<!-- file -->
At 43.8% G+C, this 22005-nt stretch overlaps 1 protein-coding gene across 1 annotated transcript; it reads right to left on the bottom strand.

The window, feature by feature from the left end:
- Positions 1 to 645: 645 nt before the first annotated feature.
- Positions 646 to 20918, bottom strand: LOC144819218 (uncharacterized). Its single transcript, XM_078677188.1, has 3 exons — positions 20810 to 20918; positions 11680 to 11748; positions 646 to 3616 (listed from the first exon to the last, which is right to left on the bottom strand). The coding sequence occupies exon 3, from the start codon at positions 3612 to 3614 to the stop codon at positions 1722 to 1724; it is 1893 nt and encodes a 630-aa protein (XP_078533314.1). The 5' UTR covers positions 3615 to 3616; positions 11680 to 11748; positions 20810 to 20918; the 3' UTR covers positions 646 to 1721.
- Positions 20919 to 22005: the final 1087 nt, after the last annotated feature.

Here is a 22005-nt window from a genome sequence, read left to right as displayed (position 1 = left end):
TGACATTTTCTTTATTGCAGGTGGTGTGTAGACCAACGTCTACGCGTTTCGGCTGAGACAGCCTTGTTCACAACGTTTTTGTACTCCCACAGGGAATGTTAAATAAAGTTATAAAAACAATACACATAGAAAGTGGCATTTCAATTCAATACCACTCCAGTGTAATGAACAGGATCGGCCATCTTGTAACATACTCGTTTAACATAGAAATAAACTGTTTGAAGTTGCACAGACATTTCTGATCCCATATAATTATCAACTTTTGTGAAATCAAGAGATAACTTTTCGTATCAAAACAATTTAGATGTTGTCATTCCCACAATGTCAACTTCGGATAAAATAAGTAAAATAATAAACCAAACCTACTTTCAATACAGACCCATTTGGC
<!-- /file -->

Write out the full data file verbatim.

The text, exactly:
At 43.8% G+C, this 22005-nt stretch overlaps 1 protein-coding gene across 1 annotated transcript; it reads right to left on the bottom strand.

The window, feature by feature from the left end:
- Positions 1 to 645: 645 nt before the first annotated feature.
- Positions 646 to 20918, bottom strand: LOC144819218 (uncharacterized). Its single transcript, XM_078677188.1, has 3 exons — positions 20810 to 20918; positions 11680 to 11748; positions 646 to 3616 (listed from the first exon to the last, which is right to left on the bottom strand). The coding sequence occupies exon 3, from the start codon at positions 3612 to 3614 to the stop codon at positions 1722 to 1724; it is 1893 nt and encodes a 630-aa protein (XP_078533314.1). The 5' UTR covers positions 3615 to 3616; positions 11680 to 11748; positions 20810 to 20918; the 3' UTR covers positions 646 to 1721.
- Positions 20919 to 22005: the final 1087 nt, after the last annotated feature.

Here is a 22005-nt window from a genome sequence, read left to right as displayed (position 1 = left end):
TGACATTTTCTTTATTGCAGGTGGTGTGTAGACCAACGTCTACGCGTTTCGGCTGAGACAGCCTTGTTCACAACGTTTTTGTACTCCCACAGGGAATGTTAAATAAAGTTATAAAAACAATACACATAGAAAGTGGCATTTCAATTCAATACCACTCCAGTGTAATGAACAGGATCGGCCATCTTGTAACATACTCGTTTAACATAGAAATAAACTGTTTGAAGTTGCACAGACATTTCTGATCCCATATAATTATCAACTTTTGTGAAATCAAGAGATAACTTTTCGTATCAAAACAATTTAGATGTTGTCATTCCCACAATGTCAACTTCGGATAAAATAAGTAAAATAATAAACCAAACCTACTTTCAATACAGACCCATTTGGC